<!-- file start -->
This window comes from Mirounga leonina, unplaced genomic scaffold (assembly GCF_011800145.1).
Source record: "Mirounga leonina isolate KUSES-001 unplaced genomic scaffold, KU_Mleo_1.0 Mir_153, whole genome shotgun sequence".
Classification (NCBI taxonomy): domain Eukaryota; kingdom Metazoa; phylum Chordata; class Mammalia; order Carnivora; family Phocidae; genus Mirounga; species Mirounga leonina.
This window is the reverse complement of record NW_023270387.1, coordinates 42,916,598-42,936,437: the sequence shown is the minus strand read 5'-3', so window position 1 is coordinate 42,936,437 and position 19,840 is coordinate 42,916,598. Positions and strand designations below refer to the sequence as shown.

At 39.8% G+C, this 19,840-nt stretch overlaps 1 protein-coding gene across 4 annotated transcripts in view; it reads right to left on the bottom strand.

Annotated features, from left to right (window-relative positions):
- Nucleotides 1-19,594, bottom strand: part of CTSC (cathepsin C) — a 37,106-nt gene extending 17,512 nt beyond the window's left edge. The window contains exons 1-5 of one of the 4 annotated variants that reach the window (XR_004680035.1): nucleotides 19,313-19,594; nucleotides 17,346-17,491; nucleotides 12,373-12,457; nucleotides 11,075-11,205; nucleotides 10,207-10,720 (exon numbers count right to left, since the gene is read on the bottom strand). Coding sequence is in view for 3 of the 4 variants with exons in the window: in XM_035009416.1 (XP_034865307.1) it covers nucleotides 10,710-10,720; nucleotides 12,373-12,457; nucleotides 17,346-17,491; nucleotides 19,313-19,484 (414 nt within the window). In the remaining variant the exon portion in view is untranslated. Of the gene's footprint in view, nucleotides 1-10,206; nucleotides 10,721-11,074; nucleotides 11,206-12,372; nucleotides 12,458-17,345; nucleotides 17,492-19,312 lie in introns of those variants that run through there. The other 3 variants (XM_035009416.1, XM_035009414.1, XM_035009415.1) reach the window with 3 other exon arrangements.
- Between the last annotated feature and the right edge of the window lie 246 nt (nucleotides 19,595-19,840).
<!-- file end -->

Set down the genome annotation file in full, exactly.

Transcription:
This window comes from Mirounga leonina, unplaced genomic scaffold (assembly GCF_011800145.1).
Source record: "Mirounga leonina isolate KUSES-001 unplaced genomic scaffold, KU_Mleo_1.0 Mir_153, whole genome shotgun sequence".
Classification (NCBI taxonomy): domain Eukaryota; kingdom Metazoa; phylum Chordata; class Mammalia; order Carnivora; family Phocidae; genus Mirounga; species Mirounga leonina.
This window is the reverse complement of record NW_023270387.1, coordinates 42,916,598-42,936,437: the sequence shown is the minus strand read 5'-3', so window position 1 is coordinate 42,936,437 and position 19,840 is coordinate 42,916,598. Positions and strand designations below refer to the sequence as shown.

At 39.8% G+C, this 19,840-nt stretch overlaps 1 protein-coding gene across 4 annotated transcripts in view; it reads right to left on the bottom strand.

Annotated features, from left to right (window-relative positions):
- Nucleotides 1-19,594, bottom strand: part of CTSC (cathepsin C) — a 37,106-nt gene extending 17,512 nt beyond the window's left edge. The window contains exons 1-5 of one of the 4 annotated variants that reach the window (XR_004680035.1): nucleotides 19,313-19,594; nucleotides 17,346-17,491; nucleotides 12,373-12,457; nucleotides 11,075-11,205; nucleotides 10,207-10,720 (exon numbers count right to left, since the gene is read on the bottom strand). Coding sequence is in view for 3 of the 4 variants with exons in the window: in XM_035009416.1 (XP_034865307.1) it covers nucleotides 10,710-10,720; nucleotides 12,373-12,457; nucleotides 17,346-17,491; nucleotides 19,313-19,484 (414 nt within the window). In the remaining variant the exon portion in view is untranslated. Of the gene's footprint in view, nucleotides 1-10,206; nucleotides 10,721-11,074; nucleotides 11,206-12,372; nucleotides 12,458-17,345; nucleotides 17,492-19,312 lie in introns of those variants that run through there. The other 3 variants (XM_035009416.1, XM_035009414.1, XM_035009415.1) reach the window with 3 other exon arrangements.
- Between the last annotated feature and the right edge of the window lie 246 nt (nucleotides 19,595-19,840).